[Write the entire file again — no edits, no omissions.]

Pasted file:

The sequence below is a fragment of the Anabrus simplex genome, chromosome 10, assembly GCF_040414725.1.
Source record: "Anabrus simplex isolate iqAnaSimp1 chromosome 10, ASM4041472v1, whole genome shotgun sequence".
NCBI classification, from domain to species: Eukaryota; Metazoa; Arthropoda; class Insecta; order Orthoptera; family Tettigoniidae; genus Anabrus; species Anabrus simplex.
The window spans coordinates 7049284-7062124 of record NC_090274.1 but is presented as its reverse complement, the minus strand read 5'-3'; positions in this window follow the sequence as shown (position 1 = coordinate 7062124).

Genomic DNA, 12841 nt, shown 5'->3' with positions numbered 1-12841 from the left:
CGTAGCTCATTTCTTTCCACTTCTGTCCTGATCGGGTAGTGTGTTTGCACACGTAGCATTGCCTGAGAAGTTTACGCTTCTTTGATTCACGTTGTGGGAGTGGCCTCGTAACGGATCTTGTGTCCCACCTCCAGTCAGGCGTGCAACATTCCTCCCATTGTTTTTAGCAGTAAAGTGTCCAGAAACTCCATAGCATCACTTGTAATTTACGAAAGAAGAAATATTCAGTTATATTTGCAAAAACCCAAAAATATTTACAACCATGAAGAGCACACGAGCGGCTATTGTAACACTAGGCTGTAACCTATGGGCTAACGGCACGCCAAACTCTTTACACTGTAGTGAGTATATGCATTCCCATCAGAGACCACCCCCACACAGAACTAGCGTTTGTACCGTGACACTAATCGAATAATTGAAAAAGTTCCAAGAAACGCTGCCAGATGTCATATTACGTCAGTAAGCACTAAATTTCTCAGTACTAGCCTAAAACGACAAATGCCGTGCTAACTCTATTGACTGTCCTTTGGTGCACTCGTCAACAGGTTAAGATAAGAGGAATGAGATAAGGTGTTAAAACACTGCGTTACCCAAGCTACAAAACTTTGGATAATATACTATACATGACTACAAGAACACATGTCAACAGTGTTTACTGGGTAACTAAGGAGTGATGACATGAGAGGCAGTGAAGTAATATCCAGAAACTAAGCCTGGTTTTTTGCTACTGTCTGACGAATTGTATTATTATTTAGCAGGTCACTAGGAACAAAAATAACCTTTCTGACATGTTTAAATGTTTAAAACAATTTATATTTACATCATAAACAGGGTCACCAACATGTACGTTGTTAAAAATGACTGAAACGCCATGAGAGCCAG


The sequence below is a fragment of the Anabrus simplex genome, chromosome 10, assembly GCF_040414725.1.
Source record: "Anabrus simplex isolate iqAnaSimp1 chromosome 10, ASM4041472v1, whole genome shotgun sequence".
NCBI classification, from domain to species: Eukaryota; Metazoa; Arthropoda; class Insecta; order Orthoptera; family Tettigoniidae; genus Anabrus; species Anabrus simplex.
The window spans coordinates 7049284-7062124 of record NC_090274.1 but is presented as its reverse complement, the minus strand read 5'-3'; positions in this window follow the sequence as shown (position 1 = coordinate 7062124).

Genomic DNA, 12841 nt, shown 5'->3' with positions numbered 1-12841 from the left:
CGTAGCTCATTTCTTTCCACTTCTGTCCTGATCGGGTAGTGTGTTTGCACACGTAGCATTGCCTGAGAAGTTTACGCTTCTTTGATTCACGTTGTGGGAGTGGCCTCGTAACGGATCTTGTGTCCCACCTCCAGTCAGGCGTGCAACATTCCTCCCATTGTTTTTAGCAGTAAAGTGTCCAGAAACTCCATAGCATCACTTGTAATTTACGAAAGAAGAAATATTCAGTTATATTTGCAAAAACCCAAAAATATTTACAACCATGAAGAGCACACGAGCGGCTATTGTAACACTAGGCTGTAACCTATGGGCTAACGGCACGCCAAACTCTTTACACTGTAGTGAGTATATGCATTCCCATCAGAGACCACCCCCACACAGAACTAGCGTTTGTACCGTGACACTAATCGAATAATTGAAAAAGTTCCAAGAAACGCTGCCAGATGTCATATTACGTCAGTAAGCACTAAATTTCTCAGTACTAGCCTAAAACGACAAATGCCGTGCTAACTCTATTGACTGTCCTTTGGTGCACTCGTCAACAGGTTAAGATAAGAGGAATGAGATAAGGTGTTAAAACACTGCGTTACCCAAGCTACAAAACTTTGGATAATATACTATACATGACTACAAGAACACATGTCAACAGTGTTTACTGGGTAACTAAGGAGTGATGACATGAGAGGCAGTGAAGTAATATCCAGAAACTAAGCCTGGTTTTTTGCTACTGTCTGACGAATTGTATTATTATTTAGCAGGTCACTAGGAACAAAAATAACCTTTCTGACATGTTTAAATGTTTAAAACAATTTATATTTACATCATAAACAGGGTCACCAACATGTACGTTGTTAAAAATGACTGAAACGCCATGAGAGCCAG